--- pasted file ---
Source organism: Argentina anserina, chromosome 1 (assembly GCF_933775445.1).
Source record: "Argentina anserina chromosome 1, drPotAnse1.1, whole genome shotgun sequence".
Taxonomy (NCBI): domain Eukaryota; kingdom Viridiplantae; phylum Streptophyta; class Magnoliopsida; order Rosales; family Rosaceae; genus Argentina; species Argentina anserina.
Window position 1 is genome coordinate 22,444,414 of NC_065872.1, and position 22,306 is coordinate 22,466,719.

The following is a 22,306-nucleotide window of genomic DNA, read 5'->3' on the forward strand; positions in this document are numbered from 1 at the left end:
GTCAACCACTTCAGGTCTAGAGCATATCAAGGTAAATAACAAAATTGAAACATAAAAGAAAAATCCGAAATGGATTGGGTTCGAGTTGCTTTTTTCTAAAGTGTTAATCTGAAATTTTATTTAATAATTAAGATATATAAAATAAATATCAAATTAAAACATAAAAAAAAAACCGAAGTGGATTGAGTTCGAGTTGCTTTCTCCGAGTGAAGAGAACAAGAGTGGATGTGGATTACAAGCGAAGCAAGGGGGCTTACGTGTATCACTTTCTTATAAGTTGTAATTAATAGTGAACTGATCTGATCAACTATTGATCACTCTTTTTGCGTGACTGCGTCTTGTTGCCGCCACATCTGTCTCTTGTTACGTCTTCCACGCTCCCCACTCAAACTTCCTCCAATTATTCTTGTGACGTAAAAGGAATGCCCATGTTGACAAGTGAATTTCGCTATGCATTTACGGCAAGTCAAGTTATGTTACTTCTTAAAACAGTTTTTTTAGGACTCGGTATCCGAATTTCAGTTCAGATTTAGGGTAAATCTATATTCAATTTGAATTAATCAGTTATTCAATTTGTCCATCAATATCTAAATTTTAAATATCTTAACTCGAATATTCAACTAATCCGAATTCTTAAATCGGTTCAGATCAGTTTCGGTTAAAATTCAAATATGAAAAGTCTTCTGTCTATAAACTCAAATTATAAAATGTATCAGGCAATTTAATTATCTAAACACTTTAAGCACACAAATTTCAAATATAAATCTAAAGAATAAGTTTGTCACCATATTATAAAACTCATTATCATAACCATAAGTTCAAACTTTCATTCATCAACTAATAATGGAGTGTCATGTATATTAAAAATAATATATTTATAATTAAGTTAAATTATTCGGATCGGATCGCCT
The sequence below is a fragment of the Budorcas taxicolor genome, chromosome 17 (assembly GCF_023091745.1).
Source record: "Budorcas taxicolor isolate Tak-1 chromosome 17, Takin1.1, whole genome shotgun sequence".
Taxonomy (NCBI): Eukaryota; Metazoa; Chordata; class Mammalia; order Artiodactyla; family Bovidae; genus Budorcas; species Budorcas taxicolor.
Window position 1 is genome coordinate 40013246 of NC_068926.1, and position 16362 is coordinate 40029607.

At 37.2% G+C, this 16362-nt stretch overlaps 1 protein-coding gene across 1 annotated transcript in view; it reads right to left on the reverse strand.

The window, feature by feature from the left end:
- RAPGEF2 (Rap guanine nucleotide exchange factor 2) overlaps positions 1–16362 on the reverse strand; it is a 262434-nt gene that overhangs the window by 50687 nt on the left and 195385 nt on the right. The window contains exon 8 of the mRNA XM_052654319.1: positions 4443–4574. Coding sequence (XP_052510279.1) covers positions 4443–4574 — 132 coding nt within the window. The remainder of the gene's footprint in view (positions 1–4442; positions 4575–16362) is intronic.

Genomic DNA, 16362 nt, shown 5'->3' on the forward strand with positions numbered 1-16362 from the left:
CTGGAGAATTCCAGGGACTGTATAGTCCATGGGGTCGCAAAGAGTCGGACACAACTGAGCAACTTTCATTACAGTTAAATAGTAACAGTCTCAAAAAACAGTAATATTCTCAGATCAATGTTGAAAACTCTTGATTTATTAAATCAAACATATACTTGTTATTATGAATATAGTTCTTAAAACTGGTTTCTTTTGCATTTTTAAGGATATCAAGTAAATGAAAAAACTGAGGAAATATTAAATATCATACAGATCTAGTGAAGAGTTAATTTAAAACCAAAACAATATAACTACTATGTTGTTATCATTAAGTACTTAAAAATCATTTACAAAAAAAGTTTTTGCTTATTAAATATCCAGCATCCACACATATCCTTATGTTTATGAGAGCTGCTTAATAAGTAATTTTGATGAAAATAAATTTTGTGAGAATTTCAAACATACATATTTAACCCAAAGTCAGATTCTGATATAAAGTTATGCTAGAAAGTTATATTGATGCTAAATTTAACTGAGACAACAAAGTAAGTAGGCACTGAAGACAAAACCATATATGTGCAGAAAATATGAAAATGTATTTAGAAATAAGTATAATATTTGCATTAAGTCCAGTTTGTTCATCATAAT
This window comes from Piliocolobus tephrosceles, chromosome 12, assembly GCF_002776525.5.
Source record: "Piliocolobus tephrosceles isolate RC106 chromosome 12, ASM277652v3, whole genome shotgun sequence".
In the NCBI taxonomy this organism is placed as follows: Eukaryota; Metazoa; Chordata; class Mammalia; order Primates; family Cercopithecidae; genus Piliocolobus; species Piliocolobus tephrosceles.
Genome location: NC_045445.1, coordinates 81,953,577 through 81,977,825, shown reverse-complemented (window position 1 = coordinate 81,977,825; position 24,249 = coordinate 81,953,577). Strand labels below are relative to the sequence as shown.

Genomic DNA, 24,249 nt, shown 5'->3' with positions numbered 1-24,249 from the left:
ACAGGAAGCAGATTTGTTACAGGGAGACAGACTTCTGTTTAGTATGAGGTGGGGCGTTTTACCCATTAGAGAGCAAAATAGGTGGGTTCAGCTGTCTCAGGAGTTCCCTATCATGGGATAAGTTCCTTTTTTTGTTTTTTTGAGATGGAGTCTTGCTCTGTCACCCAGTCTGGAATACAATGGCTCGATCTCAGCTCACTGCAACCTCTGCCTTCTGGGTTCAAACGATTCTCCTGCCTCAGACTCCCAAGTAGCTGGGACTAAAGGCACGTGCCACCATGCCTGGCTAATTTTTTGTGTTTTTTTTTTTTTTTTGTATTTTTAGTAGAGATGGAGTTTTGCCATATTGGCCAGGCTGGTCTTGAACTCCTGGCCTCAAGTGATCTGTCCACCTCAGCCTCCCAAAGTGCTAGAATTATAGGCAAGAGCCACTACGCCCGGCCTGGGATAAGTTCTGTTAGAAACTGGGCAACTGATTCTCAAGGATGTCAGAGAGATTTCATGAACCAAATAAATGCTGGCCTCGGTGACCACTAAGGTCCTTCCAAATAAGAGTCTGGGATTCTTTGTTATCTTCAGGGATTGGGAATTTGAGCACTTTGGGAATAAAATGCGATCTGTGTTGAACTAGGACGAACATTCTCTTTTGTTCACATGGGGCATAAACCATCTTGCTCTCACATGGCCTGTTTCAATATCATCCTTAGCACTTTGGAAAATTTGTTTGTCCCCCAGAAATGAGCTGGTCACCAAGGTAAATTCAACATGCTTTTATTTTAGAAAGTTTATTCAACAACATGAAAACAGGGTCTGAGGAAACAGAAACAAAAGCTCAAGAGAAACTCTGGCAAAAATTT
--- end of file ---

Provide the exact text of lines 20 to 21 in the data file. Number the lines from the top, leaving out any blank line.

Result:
Genomic DNA, 24,249 nt, shown 5'->3' with positions numbered 1-24,249 from the left:
ACAGGAAGCAGATTTGTTACAGGGAGACAGACTTCTGTTTAGTATGAGGTGGGGCGTTTTACCCATTAGAGAGCAAAATAGGTGGGTTCAGCTGTCTCAGGAGTTCCCTATCATGGGATAAGTTCCTTTTTTTGTTTTTTTGAGATGGAGTCTTGCTCTGTCACCCAGTCTGGAATACAATGGCTCGATCTCAGCTCACTGCAACCTCTGCCTTCTGGGTTCAAACGATTCTCCTGCCTCAGACTCCCAAGTAGCTGGGACTAAAGGCACGTGCCACCATGCCTGGCTAATTTTTTGTGTTTTTTTTTTTTTTTTGTATTTTTAGTAGAGATGGAGTTTTGCCATATTGGCCAGGCTGGTCTTGAACTCCTGGCCTCAAGTGATCTGTCCACCTCAGCCTCCCAAAGTGCTAGAATTATAGGCAAGAGCCACTACGCCCGGCCTGGGATAAGTTCTGTTAGAAACTGGGCAACTGATTCTCAAGGATGTCAGAGAGATTTCATGAACCAAATAAATGCTGGCCTCGGTGACCACTAAGGTCCTTCCAAATAAGAGTCTGGGATTCTTTGTTATCTTCAGGGATTGGGAATTTGAGCACTTTGGGAATAAAATGCGATCTGTGTTGAACTAGGACGAACATTCTCTTTTGTTCACATGGGGCATAAACCATCTTGCTCTCACATGGCCTGTTTCAATATCATCCTTAGCACTTTGGAAAATTTGTTTGTCCCCCAGAAATGAGCTGGTCACCAAGGTAAATTCAACATGCTTTTATTTTAGAAAGTTTATTCAACAACATGAAAACAGGGTCTGAGGAAACAGAAACAAAAGCTCAAGAGAAACTCTGGCAAAAATTT